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Jun 30, 2014

Dinner at Niche: Cause for Celebration

Recently, my husband and I celebrated our third anniversary with a visit to Niche. Back when Niche was in Benton Park it was our go-to restaurant for special occasions, but we had not returned since the restaurant relocated to Clayton almost over a year and a half ago. I’m not sure why it took us so long to get back, especially since Niche was just as fantastic as ever and remains my top choice in St. Louis for a fine dining splurge.

What sets Niche apart more than anything is the service. The people that work at Niche always seem as excited (or maybe even more excited) about the food as you are. This is not a place where the servers turn their noses up at you if you don’t know what an obscure ingredient like levain is (which I did not, more on that later); they are always well informed and ready to share. Which is good, because I’ve found there are often ingredients on the menu at Niche that I’ve either never heard of or just have a vague idea of. If that is something you find off-putting, this might not be the restaurant for you.

Niche’s menu changes depending on what is in season, so there is no guarantee that anything  I had will be offered when you go, but hopefully this will at least give you an idea of what you might expect..

I started things off with a cocktail, a Blood Orange Sidecar, made with blood orange juice and a blood orange liqueur called Solerno. It was as tasty as it was pretty. My husband ordered the Saint 75, basically a French 75 made with St. Germain. Guess what I will be making next time I have some St. Germain on hand?

We both chose to order from the four course a la carte menu, rather than the chef’s tasting menu, since we wanted to try as many different dishes as possible. If one person orders the tasting menu, the restaurant asks that every person at that table do so also.

For the first course, I had the asparagus soup, which the menu told me included buckwheat, garlic scapes, ramps. I think nearly every time I’ve eaten at Niche I’ve ordered soup for the first course, because they never disappoint, and this one was no exception. Our waiter set before me a bowl with tiny mushroom-like toasted marshmallow bits dotting it, along with some pink jelly and crumbs, which psyched me out for a second. Just as I was about to protest (“uh, I ordered soup”) she produced a metal kettle from which she poured out the creamy green substance I was expecting to see. Which is a roundabout way of explaining why I didn’t get a before pic. I’m not sure exactly what the marshmallow things were (maybe pureed ramps?) or how the buckwheat came into the picture (the crumbs?), but regardless, it was a treat.

For the second course, I chose the quail. The other ingredients listed with it seemed mostly commonplace: turnips, yogurt, tarragon, and kohlrabi. But also, levain. According to our server levain is the sourdough starter they use for the bread they make in house. The quail was deboned, except for the legs, which made for easy eating. The skin was very crispy and flavorful, and the turnips added a nice bitterness. I was very pleased with the dish until I tried a bite of my husband's second course, pork shoulder with ice cream. It sounds strange but it was probably the best thing I ate all night, which is saying a lot.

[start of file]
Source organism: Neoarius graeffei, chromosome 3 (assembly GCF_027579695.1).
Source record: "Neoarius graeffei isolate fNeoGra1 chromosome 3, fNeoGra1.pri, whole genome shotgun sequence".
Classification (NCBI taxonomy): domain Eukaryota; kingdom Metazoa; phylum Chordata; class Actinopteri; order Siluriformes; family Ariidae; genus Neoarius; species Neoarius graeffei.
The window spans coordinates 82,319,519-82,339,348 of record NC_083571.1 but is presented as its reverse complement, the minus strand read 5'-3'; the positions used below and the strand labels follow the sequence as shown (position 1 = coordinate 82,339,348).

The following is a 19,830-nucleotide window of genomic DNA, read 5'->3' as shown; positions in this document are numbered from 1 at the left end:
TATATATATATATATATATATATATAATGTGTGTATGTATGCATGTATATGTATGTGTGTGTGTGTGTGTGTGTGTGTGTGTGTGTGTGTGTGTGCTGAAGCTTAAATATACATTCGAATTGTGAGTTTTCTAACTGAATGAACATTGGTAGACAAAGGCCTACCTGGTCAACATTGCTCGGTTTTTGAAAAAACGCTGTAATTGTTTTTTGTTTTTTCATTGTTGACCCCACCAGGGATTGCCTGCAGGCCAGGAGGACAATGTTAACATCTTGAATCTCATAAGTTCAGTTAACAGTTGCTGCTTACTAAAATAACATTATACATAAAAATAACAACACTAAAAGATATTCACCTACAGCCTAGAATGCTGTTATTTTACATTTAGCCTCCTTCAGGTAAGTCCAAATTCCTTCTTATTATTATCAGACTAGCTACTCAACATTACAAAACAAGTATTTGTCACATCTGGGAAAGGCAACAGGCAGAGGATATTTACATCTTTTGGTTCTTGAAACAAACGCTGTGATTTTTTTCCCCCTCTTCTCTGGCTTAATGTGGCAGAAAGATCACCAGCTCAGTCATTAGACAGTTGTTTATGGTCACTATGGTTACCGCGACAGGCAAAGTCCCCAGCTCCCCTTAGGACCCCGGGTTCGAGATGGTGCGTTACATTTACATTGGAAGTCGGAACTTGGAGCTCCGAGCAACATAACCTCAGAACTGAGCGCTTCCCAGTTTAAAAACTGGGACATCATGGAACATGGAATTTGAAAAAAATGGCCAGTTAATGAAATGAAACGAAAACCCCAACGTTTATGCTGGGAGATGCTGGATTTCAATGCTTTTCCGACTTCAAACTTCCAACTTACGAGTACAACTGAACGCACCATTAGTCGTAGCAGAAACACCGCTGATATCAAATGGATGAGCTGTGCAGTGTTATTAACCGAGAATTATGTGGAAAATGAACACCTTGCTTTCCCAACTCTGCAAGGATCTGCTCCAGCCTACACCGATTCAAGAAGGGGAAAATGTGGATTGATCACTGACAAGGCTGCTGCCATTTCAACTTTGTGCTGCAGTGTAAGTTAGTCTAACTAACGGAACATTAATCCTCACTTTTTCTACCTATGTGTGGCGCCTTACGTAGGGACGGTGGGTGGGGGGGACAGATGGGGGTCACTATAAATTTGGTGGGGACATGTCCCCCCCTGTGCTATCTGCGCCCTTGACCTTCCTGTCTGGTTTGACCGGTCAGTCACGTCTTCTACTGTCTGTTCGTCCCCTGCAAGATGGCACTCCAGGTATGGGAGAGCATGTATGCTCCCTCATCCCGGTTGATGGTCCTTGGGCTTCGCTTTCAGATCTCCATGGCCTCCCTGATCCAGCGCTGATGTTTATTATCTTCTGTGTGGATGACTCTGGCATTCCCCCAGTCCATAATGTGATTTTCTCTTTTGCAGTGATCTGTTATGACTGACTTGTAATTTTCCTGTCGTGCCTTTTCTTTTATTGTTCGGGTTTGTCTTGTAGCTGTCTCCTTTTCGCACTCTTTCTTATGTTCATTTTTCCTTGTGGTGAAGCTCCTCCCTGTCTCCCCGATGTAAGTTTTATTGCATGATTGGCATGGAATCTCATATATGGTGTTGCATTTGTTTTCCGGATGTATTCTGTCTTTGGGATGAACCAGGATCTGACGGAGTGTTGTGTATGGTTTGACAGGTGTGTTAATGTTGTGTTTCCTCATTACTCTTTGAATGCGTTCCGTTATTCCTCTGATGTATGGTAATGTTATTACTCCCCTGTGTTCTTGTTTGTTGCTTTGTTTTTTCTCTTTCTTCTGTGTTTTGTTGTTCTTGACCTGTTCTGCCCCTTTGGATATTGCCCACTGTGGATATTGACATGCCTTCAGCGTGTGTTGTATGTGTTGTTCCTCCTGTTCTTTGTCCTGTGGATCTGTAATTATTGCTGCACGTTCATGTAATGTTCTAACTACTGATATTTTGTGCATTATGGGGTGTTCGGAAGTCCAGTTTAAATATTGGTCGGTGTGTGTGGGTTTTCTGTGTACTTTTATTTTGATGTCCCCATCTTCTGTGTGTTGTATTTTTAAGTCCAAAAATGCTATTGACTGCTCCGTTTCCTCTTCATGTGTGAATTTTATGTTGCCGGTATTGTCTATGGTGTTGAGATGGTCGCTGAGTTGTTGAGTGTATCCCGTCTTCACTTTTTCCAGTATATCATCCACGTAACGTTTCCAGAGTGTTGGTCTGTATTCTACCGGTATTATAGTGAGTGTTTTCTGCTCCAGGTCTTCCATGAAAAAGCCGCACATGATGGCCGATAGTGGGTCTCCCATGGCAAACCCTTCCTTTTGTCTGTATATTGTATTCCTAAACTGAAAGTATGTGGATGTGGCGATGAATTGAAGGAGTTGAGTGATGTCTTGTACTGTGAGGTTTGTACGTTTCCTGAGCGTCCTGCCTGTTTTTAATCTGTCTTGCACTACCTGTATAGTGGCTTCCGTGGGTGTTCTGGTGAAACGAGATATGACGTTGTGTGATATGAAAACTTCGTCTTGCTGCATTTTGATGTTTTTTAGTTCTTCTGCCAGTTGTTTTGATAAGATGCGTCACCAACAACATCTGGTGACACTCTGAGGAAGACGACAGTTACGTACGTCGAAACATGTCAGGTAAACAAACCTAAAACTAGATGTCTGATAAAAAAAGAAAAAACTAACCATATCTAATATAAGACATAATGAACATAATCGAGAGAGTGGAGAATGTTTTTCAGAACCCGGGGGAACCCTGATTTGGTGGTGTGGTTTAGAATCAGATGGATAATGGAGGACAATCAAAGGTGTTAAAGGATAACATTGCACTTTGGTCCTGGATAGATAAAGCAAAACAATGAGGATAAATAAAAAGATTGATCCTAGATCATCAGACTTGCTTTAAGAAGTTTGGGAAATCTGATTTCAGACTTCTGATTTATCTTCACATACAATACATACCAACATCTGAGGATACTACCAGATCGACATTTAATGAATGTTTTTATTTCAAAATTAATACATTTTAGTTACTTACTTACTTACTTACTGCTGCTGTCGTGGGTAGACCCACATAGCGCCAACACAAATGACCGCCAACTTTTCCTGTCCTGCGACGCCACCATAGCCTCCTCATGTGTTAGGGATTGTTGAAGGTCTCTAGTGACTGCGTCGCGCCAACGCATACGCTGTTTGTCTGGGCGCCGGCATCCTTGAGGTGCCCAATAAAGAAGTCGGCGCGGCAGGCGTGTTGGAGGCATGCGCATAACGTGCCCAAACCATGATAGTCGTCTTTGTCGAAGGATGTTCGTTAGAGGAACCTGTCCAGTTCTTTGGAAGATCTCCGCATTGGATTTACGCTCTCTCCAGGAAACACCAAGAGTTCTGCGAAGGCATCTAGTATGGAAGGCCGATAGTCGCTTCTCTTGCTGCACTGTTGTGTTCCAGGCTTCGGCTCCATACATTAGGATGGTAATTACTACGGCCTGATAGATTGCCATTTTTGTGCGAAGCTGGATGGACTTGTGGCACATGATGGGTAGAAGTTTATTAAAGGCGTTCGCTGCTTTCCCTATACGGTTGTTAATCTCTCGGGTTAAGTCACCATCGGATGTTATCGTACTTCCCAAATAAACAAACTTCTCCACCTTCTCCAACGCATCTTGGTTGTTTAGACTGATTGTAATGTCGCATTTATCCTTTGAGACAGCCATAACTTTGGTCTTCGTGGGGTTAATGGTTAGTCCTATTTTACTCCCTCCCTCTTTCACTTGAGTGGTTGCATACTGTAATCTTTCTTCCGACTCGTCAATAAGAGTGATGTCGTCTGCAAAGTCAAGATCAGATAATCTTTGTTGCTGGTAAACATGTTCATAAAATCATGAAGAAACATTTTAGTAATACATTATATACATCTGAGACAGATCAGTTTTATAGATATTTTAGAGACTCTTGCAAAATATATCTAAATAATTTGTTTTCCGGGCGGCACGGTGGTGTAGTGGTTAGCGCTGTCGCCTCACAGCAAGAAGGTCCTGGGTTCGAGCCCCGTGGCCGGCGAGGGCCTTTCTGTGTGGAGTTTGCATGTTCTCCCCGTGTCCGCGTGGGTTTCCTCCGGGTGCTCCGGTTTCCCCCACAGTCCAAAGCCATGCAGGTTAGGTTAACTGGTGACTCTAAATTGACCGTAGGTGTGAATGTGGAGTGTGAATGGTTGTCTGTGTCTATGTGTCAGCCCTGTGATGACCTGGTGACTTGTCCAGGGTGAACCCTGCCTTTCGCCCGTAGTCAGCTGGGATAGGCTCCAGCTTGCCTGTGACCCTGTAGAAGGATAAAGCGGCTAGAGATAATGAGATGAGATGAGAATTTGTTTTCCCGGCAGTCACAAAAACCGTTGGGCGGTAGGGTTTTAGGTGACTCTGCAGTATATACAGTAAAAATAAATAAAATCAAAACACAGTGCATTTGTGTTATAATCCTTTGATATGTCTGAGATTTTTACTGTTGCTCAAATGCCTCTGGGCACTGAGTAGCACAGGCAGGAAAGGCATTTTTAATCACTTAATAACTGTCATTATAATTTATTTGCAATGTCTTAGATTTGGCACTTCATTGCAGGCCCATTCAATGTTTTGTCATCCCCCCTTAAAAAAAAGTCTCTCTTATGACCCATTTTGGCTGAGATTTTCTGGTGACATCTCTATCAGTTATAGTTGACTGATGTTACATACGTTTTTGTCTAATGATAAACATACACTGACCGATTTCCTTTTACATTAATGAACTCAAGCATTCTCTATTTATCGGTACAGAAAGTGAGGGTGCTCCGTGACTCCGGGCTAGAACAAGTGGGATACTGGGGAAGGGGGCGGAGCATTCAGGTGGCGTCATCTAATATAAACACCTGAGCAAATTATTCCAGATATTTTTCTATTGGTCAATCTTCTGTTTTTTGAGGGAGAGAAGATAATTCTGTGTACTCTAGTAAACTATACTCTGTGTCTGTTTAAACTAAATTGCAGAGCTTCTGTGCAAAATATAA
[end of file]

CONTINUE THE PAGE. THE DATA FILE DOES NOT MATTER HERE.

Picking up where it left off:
I think it was in between the second and third courses that we were served little kombucha and bourbon popsicles. Not something offered on the menu, but just the first of a few complimentary surprises we were treated to throughout the meal.

For the third course I had the Akaushi Ribeye with ramps, watercress, onion, fingerling potato and honey, a delicious and perfectly cooked piece of meat. It was topped with beef cracklins, which weren’t mentioned on the menu. They added some texture but didn’t seem to have a lot of flavor. The dish as a whole was very good, but unlike pretty much everything else we tried that night, it seemed like something you could get at a lot of fine dining restaurants.

For dessert, I had the green strawberry olive oil cake with goat cheese panna cotta and almond. I’m not sure where the green strawberry came into play, since the strawberries I could see in my dessert were red. Regardless, it was good, but not quite as tasty as what my husband ordered: the pecan semifreddo. Along with our desserts, our waiter brought out some champagne in celebration of our anniversary. Every time I’ve gone to Niche for a special occasion they’ve done something to recognize it, which is another reason why it is such a favorite.

And then the check came, usually the saddest part of the evening, but on this occasion made a little sweeter by what accompanied it: another gratis treat. House-made marshmallows (I don’t remember what flavor they were) and beet flavored jelly candies. Both were very tasty little bites.

The only thing I found lacking in the new Niche compared to the old was the absence of the polenta side; the polenta at the old Niche was perhaps the best I’ve ever had. Other than that, I enjoyed the experience and the food as much as ever, and I hope it isn’t quite so long before I’m able to go back.

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